Thanks JDH and Lyell for the actions they have taken with respect to ARW's and CD's papers. Considers himself fortunate to have been given any merit for his work. Is pleased that his correspondence has led to the earlier publication of CD's work. It would have caused him "much pain & regret" if CD had made ARW's paper public unaccompanied by his own views.
Oct. 6. 1858.
My dear Sir
I beg leave to acknowledge the receipt of your letter of July last, sent me by Mr. Darwin, & informing me of the steps you had taken with reference to a paper I had communicated to that gentleman. Allow me in the first place sincerely to thank yourself & Sir Charles Lyell for your kind offices on this occasion, & to assure you of the gratification afforded me both by the course you have pursued, & the favourable opinions of my essay which you have so kindly expressed. I cannot but consider myself a favoured party in this matter, because it has hitherto been too much the practice in cases of this sort to impute all the merit to the first discoverer of a new fact or a new theory, & little or none to any other party who may, quite independently, have arrived at the same result a few years or a few hours later.
I also look upon it as a most fortunate circumstance that I had a short time ago commenced a correspondence with Mr. Darwin on the subject of “Varieties”, since it has led to the earlier publication of a portion of his researches & has secured to him a claim to priority which an independent publication either by myself or some other party might have injuriously effected;—for it is evident that the time has now arrived when these & similar views will be promulgated & must be fairly discussed.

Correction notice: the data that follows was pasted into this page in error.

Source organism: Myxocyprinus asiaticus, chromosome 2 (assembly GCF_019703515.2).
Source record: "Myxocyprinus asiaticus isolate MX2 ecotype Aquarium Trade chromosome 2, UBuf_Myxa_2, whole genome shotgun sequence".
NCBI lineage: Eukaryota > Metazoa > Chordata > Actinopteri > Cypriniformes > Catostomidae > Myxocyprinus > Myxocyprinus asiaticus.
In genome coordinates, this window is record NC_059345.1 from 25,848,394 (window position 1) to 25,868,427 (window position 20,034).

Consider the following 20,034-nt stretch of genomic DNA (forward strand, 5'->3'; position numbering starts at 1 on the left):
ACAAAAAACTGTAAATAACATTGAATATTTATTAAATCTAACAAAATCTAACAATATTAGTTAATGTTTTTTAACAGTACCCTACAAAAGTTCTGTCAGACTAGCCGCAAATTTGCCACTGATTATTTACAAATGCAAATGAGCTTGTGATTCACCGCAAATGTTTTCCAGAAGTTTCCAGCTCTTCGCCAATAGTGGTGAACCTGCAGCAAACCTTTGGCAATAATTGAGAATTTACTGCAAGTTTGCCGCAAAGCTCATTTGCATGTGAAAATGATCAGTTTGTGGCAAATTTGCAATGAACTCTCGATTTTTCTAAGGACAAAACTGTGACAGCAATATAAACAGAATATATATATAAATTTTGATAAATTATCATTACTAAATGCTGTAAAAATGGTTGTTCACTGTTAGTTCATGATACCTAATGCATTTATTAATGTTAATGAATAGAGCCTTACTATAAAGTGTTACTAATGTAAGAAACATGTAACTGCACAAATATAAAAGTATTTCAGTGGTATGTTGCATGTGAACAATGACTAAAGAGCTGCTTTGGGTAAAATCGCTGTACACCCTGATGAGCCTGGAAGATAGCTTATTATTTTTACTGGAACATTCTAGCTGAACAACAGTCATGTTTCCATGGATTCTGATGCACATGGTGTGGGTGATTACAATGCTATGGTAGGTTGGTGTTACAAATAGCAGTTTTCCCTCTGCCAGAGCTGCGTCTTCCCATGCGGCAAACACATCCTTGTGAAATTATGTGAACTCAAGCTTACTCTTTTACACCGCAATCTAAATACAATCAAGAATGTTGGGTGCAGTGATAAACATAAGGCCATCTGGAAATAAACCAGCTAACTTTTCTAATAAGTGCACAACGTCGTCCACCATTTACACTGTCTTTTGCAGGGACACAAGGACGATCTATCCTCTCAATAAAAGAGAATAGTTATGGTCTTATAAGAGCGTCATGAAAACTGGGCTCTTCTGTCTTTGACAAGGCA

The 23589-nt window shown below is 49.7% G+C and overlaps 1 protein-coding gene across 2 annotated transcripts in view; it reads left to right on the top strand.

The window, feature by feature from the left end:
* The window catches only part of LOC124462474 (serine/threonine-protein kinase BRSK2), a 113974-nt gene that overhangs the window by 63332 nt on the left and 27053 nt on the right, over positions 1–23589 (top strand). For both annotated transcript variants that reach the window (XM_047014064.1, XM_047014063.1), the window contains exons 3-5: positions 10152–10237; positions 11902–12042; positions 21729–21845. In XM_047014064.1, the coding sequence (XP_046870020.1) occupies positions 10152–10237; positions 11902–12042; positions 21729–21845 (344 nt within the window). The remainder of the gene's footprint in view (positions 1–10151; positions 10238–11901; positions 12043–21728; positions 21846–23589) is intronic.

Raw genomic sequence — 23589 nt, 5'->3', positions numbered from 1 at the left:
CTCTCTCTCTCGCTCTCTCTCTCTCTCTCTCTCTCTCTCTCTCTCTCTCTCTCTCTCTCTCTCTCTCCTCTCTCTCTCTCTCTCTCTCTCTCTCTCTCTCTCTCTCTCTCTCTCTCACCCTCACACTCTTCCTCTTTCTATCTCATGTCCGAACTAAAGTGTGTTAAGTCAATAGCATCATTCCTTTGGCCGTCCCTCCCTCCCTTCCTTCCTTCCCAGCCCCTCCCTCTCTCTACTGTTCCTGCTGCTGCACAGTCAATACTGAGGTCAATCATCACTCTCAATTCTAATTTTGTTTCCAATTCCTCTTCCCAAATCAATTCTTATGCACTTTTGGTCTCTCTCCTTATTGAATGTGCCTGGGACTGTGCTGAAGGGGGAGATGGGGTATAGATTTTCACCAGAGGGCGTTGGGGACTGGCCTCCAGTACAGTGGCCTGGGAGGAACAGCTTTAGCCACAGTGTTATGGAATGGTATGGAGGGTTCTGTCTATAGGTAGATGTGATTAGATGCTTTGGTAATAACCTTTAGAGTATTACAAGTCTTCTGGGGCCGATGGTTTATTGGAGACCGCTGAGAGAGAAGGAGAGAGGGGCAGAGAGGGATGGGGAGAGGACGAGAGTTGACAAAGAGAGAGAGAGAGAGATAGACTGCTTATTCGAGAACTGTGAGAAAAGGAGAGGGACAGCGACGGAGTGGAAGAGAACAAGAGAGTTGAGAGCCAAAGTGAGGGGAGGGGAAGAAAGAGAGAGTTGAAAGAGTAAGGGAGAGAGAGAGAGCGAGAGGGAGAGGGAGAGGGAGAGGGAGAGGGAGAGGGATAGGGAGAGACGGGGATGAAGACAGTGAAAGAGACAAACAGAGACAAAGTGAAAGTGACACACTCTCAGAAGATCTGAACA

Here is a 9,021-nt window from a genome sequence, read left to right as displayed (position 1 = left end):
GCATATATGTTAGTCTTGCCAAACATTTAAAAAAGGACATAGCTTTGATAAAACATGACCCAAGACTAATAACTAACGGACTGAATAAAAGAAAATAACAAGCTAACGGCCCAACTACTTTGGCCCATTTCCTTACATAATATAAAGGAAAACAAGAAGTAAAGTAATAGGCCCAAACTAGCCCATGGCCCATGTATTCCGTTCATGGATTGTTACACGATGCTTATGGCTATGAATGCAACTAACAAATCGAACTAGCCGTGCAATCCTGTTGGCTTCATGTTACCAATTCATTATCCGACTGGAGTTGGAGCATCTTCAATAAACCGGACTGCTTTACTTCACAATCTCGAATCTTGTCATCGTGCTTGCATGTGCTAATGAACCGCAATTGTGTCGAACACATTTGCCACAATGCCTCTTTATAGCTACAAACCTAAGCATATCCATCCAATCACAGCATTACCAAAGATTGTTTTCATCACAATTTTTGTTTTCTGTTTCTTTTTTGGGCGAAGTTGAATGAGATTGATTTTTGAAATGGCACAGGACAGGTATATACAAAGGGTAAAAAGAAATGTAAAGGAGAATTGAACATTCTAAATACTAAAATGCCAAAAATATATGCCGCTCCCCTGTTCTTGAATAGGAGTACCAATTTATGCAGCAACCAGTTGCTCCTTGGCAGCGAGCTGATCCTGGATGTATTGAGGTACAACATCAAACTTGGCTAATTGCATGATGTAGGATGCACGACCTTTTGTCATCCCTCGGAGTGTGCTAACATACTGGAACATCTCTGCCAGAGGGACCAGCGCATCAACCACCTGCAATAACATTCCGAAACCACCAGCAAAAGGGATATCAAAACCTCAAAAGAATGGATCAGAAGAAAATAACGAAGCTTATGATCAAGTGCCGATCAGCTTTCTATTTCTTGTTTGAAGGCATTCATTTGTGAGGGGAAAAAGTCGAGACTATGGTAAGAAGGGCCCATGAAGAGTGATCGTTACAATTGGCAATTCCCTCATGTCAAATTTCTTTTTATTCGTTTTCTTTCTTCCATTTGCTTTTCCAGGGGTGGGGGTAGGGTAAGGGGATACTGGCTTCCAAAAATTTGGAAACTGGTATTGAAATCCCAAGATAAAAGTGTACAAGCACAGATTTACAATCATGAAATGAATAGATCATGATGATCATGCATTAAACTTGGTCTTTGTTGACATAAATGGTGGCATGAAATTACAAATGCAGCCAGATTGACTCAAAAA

It would have caused me much pain & regret had Mr. Darwin's excess of generosity led him to make public my paper unaccompanied by his own much earlier & I doubt not much more complete views on the same subject, & I must again thank you for the course you have adopted, which while strictly just to both parties, is so favourable to myself.
Being on the eve of a fresh journey I can now add no more than to thank you for your kind advice as to a speedy return to England;—but I dare say you well know & feel, that to induce a Naturalist to quit his researches at their most interesting point requires some more cogent argument than the prospective loss of health.
I remain | My dear Sir | Yours very sincerely | Alfred
J. D. Hooker, M.D.
- f1 2337.f1The letter was sent to CD to be forwarded to Joseph Dalton Hooker (see letter to J. D. Hooker,23 January ).
- f2 2337.f2CD had forwarded Hooker's letter to Wallace along with his own. See letter to J. D. Hooker, 13 [July 1858].
- f3 2337.f3See Correspondence vol. 6, letters to A. R. Wallace, 1 May 1857 and 22 December 1857, and letter from A. R. Wallace, [27 September 1857].
- f4 2337.f4Wallace was preparing to leave Ternate for the nearby island of Batchian (Batjan), on the south-west side of Gilolo (Halmahera), which he reached on 21 October 1858 (Wallace 1905, 1: 365). He spent nearly six months there.